Everybody has to hire employees eventually. Everybody hates it. I hire very smart technical specialists and you probably don't want an actual job from me, but I think a lot of employers work this way.
  1. Get inside the mind of the killer.
    Well, I mean, the employer. What do I want? What do I want to avoid? How can you make me happy?
  2. Make my life easier.
    Hiring people sucks. Whatever you can do to make it easier for me, do that thing. I will associate the idea of you in my mind with stress relief. Everyone likes stress relief.
  3. Know my business.
    You should know the names of jobs in my industry and you should know what they do. Know what kinds of metrics I want to hit, like revenue growth or user growth. Read some books and blogs that you think I might like.
  4. Get over yourself.
    I am not hiring for a job because I want to hear about your hopes and dreams and major achievements in horseback riding. I'm hiring because I have an awesome company. You are not the star; we are the stars. Fanboy or -girl out on us.
  5. Volunteer.
    This is by far the smartest way to get my attention. You can get a position of leadership in most volunteer organizations surprisingly fast -- becoming a trusted lieutenant on an Open Source software project, or Vice President of a local users group, or writer for a blog, or admin for an online community. Don't be overcommitted for time (I don't want you taking too many days off to deal with your side projects), but have some position of leadership.
  6. Be the right person at the wrong time.
    If I think you're a good fit for a job that I wasn't going to hire for for 6-12 months, I'd rather get you now and get ahead on that project. I'm going to feel really smart for finding you, and I'll be more likely to bend the budget to accommodate you.
  7. Get introduced by someone I trust.
    Find someone I know and trust, and meet them. Ask for an introduction to me. I am way more likely to spend a lot of time with you.
  8. Don't wait until I have a job opening.
    If I am searching for someone, things have already gone wrong. I wasn't able to identify someone to help me before things came to a crisis point, so now I'm knee-deep in resumes, frustrated and stressed. You should catch me when talking about the job you want is more fun for me.
  9. Meet me more than halfway.
    If I'm using some hiring management software, go through the trouble of filling out all the forms, even if it's all in your resume already. If I ask you for code samples or recommendations, get them. I do not care enough about hiring any one person to ask twice or bend the rules.
  10. Don't be a prima donna.
    Don't be exciting, ambitious and dramatic. I want someone who will do above-average work without too much management from me, and who won't steal from the other employees or leave a mess in the lunch room. I don't want razzle-dazzle; I want peace of mind.
  11. Concentrate on what matters.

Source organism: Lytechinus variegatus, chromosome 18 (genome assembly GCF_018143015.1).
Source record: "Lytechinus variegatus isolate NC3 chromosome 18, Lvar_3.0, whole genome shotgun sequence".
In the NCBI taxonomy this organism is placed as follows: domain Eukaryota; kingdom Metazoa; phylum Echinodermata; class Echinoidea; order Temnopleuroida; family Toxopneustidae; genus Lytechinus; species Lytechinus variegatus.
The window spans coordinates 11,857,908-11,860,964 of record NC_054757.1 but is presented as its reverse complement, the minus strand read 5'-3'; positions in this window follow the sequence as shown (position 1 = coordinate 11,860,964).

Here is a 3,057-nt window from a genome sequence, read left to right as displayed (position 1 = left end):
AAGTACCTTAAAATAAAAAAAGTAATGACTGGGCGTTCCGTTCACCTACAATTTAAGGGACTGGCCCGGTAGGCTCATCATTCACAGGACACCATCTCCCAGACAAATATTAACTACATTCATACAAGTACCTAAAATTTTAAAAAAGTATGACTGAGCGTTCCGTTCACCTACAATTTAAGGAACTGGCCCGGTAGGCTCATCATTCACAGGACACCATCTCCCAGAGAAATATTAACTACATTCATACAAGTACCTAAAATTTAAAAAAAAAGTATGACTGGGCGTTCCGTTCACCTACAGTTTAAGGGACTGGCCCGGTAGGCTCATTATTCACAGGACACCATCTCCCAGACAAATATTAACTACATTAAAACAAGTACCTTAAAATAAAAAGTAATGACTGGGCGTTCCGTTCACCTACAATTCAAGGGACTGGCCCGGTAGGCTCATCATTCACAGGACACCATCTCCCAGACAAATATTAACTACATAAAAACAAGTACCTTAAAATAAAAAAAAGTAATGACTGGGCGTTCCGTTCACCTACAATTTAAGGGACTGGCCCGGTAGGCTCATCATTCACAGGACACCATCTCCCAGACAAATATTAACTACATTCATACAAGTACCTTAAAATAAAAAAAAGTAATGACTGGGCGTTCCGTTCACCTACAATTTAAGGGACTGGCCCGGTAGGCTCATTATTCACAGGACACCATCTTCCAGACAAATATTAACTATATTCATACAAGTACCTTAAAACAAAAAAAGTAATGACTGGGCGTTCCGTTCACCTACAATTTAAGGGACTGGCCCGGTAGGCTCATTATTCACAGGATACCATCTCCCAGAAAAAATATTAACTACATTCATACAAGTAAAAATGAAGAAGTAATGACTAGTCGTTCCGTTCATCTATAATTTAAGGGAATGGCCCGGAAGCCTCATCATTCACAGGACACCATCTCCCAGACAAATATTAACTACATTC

There is no font so good that it will trick me into hiring an unqualified person. No suits or high heels. Wear comfortable, clean, stylish clothes. Save the effort of doing superficial things and channel that energy into learning about my industry, my professional network, and me personally.
  12. Don't try to get a foot in the door and work toward another job.
    This is irritating. If I am hiring a marketing assistant, I want a marketing assistant, not an animation art director or a carpenter or whatever. Don't try to join my company under false pretenses and then build some unrelated company inside it. Especially don't tell me that the job I'm hiring for is trivial. That is not making my life easier.
  13. Don't tell me about your true passion if it's not working for my company.
    If you're coming to me for a job as a QA engineer but you really want to be an actor, I don't want to know. That's on your time. If I think you have a burning passion in an unrelated area, that suggests to me that you'll be pursuing your dream on company time, that you won't concentrate on the work at hand, and that you'll leave at the worst possible time and I will have to hire someone else.
  14. Short-circuit my hiring process.
    I hate formal hiring processes. Find a way to let me stop. The best one is to offer to do an unpaid internship in the job for 1-3 months. It will let me suspend my hiring process and focus on you. If you are not terrible I will almost definitely hire you at the end of the internship.
  15. Don't make me haggle with you.
    Be ready to ask for what you need in terms of salary, equity, title, vacation time and work-from-home time. Don't ask for things you don't need. Realize that negotiations are trade-offs; if you need to work from home more often, offer to give up some equity or vacation time. If we're at this point the job is yours to lose; don't make me regret making an offer to you.
  16. If I don't hire you, stay in my network.
    Connect on social networks. Provide value to me, by connecting me to communities you're in, or just keeping me informed. Invite me to cool coffee places or lunch spots once every 3-6 months. Don't be a stalker, but be at the top of my mind. When I do decide to hire an Android developer, or whatever, I'll look in my networks before I start a dreaded formal process. Be there when I do!